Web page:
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February 17, 2022 @ 11:00 am - February 19, 2022 @ 5:30 pm
The Feminist Art Project (TFAP), a program of the Center for Women in the Arts and Humanities at Rutgers University, now in its sixteenth year of successfully shining a spotlight on feminist art and its impact on culture and politics worldwide, announces the schedule for a series of special virtual events focused on the topics of Feminist Kinships and Labor. The events are presented under the umbrella of TFAP@CAA, in conjunction with the 110th Annual College Art Association Conference from February 16 – 19, 2022.
For full details, please visit: https://feministartproject.rutgers.edu/tfap-at-caa/.
Flyer | Press Release
TFAP@CAA 2022 Day(s) of Panels
Zoom | Free and open to the public
Friday, Feb. 18 from 5:00 – 8:00pm (EST) | FRIDAY WEBINAR REGISTRATION
Saturday, February 19 from 12:30pm – 5:30pm (EST) | SATURDAY WEBINAR REGISTRATION
*CAA CONFERENCE ATTENDEES: TFAP Feminist Solidarities and Kinships panels are hosted by the Rutgers Center for Women in the Arts and Humanities and NOT on the CAA conference platform. Separate registration is needed to join.
TFAP@CAA 2022 Day(s) of Panels, Feminist Solidarities and Kinships, addresses the possibilities and limitations of coalition building in current and historical feminist solidarity practices and considers how visual artists and cultural workers, past and present, have sought to balance the universal and the particular in order to galvanize around pressing global issues.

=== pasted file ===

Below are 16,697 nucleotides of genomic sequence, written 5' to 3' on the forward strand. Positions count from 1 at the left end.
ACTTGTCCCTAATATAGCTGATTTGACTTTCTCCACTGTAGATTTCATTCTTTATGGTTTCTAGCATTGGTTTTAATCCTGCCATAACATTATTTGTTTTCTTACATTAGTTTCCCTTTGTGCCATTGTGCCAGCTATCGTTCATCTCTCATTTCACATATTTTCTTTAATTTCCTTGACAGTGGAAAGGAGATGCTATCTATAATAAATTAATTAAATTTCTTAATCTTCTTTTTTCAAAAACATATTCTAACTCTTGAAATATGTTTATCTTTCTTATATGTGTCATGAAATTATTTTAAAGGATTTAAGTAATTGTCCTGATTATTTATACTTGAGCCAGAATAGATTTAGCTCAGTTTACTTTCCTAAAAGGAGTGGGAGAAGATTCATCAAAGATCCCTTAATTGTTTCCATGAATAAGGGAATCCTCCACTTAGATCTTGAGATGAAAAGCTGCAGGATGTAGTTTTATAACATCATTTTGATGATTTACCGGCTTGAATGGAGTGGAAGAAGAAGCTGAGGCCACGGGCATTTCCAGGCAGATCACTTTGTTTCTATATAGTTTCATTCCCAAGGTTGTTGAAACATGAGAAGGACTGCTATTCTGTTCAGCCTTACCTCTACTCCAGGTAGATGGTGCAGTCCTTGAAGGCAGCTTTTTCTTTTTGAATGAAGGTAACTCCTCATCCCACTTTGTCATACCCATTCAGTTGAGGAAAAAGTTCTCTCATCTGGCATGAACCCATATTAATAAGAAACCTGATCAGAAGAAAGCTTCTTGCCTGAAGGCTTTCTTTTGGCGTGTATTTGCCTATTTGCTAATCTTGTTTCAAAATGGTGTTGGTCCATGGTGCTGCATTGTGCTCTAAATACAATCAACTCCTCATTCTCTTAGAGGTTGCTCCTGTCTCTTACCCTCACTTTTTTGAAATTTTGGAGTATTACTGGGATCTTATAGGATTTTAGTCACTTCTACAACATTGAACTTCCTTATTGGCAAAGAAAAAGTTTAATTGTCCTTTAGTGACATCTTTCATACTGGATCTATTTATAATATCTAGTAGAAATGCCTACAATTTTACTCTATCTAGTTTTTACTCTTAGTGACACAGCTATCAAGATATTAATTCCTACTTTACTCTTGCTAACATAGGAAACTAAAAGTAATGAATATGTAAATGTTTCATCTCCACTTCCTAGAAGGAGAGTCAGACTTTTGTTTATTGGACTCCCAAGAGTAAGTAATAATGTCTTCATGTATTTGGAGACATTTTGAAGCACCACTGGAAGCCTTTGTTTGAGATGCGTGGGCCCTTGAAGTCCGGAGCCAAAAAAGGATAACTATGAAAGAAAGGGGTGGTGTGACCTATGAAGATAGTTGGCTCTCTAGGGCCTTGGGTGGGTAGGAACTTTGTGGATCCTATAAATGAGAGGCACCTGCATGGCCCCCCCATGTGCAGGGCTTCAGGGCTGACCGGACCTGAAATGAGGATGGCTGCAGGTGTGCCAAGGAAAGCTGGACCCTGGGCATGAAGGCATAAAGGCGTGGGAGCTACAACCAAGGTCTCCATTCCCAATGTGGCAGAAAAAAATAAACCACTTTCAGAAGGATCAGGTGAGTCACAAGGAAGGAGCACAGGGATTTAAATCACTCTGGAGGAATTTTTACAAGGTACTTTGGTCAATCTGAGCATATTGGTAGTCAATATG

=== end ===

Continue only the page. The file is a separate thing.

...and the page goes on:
Convener: Tatiana Flores, Rutgers, University; Symposium Chairs: Erina Duganne, Texas State University and Susan Richmond, Georgia State University
TFAP@CAA 2022 Affiliated Society Session
Thursday, February 17 from 11:00am – 12:30pm (CST)
Zoom | CAA CONFERENCE REGISTRATION REQUIRED
TFAP@CAA 2022 Affiliated Society Session, The Unfinished Battle: Women, Art/Work, and Feminisms, explores the ways in which artists, curators and scholars prioritize labor from intersectional perspectives. Responding to the Covid 19 labor crisis, and its extra toll on women and particularly women of color, it critically marks multiple feminist art anniversaries by problematizing the role of work in feminism(s)’ unfinished fight for social justice for all.
Chairs: Kalliopi Minioudaki, Independent Scholar and Connie Tell, The Feminist Art Project